- Improved Weight Distribution: A harness with a waist belt will distribute the weight more evenly between both shoulders and shift some of the weight to your hips.
- Attachable Accessories: The same attachments used for backpacking can often be used on a harness. These include bottle holders and removable pouches. If you find yourself carrying a backpack, you can change it out for attachable pouches to remove extra weight from your back and shoulders.
Waist Pack/Fanny Pack/Carry Bags
They can go by several names but they are not just about storage; they can play a crucial role in improving ergonomics. While using a metal detector, you’re already going to be putting weight and stress on your shoulders and upper back. To improve your experience and reduce physical stresses, avoid using a backpack and opt instead for a waist pack/fanny pack to shift the weight away from your shoulders and to your hips. A few benefits of a waist pack are:
- Weight Distribution: By placing tools and finds around the waist, the weight is centered and balanced, reducing strain on the back.
- Easy Access: Having tools within arm’s reach means less bending and stretching to remove your backpack, which can lead to back and shoulder strain.
- Customization/Variety: Many waist belts come with adjustable pouches and holders, allowing users to set up their gear in the most comfortable and efficient manner.
- Reduced Stress When Kneeling: If you don’t sit your backpack to the side or remove it while you kneel to dig, you’re adding stress to your knees and back. A waist pack avoids that issue entirely.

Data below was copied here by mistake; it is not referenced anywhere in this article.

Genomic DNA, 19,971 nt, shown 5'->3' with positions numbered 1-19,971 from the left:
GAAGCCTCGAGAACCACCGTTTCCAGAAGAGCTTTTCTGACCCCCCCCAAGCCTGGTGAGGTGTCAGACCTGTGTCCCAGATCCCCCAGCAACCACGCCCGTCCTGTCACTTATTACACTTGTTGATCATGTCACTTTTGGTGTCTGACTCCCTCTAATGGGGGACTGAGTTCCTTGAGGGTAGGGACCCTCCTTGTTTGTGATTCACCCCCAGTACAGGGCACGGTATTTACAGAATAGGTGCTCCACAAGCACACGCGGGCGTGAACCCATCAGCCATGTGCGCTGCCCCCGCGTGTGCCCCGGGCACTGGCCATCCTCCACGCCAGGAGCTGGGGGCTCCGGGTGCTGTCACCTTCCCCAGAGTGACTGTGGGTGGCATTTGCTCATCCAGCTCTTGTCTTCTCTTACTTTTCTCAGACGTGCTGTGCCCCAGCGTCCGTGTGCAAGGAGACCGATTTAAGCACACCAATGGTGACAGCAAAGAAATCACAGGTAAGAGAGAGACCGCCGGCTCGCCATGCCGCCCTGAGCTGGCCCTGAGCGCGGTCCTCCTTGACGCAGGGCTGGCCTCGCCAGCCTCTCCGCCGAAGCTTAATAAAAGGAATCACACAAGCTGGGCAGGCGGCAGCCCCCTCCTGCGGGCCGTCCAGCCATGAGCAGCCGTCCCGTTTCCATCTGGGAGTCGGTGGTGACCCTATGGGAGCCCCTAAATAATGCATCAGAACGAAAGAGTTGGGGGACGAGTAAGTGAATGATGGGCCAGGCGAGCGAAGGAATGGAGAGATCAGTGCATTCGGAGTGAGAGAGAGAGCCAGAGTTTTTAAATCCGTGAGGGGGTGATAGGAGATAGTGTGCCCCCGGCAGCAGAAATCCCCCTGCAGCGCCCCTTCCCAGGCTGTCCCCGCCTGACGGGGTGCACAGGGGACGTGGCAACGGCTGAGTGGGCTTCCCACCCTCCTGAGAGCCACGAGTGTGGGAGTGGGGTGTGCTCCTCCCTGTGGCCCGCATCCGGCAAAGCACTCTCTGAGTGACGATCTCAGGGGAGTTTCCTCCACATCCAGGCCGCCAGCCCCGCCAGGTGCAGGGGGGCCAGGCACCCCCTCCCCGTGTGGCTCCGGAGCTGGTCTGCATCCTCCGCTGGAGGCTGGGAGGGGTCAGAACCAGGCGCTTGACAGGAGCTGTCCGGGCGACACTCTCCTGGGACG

Before metal detecting I hadn’t donned knee pads since I was eagerly trying to learn how to ride a bike. Unfortunately, that old pair is lost to time, but my new pair is taken on every trip without fail. The pair I have conveniently double as a slight compression sleeve, but the real reason I wear them is simply to save my kneecap. This makes knee pads essential as we frequently kneel to dig or pinpoint targets. A few benefits of knee pads are:
Cushioning: Kneeling on rocks while pinpointing and digging for a target is one of the most uncomfortable parts of the process. Knee pads reduce the discomfort as much as possible.
Reduce Cartilage Damage: Prolonged kneeling can be a serious issue, especially as we age. Knee pads provide protection and support to help prevent those issues from developing.
Reduces Risk of Bursitis: By offering protection and cushioning, knee pads can reduce the risk of conditions like bursitis, an inflammation of the fluid-filled sacs in the knee.
Ergonomically Designed Metal Detectors
While there isn’t a metal detector specifically designed around ergonomics, a few were clearly not designed with it in mind. If you already have physical issues, you should avoid metal detectors that don’t follow the typical design. A metal detector like the Minelab SDX5000 is a good example of a device that’s simply rough on the body over time and requires a sling. Keep an eye out for the following when looking at your metal detector:
- Weight: Most metal detectors can weigh between 2-8 lbs. Luckily, most of the top-rated metal detectors sit around 3 lbs. Generally, the more advanced prospecting metal detectors are the ones that creep up into the higher end of the spectrum.
- Balanced Weight Distribution: Most modern metal detectors fall into a standard profile that counterbalances the weight of the device with a forearm rest/strap. Various forms can change this balance to place more stress on the wrist or forearm.
Other Accessories to Consider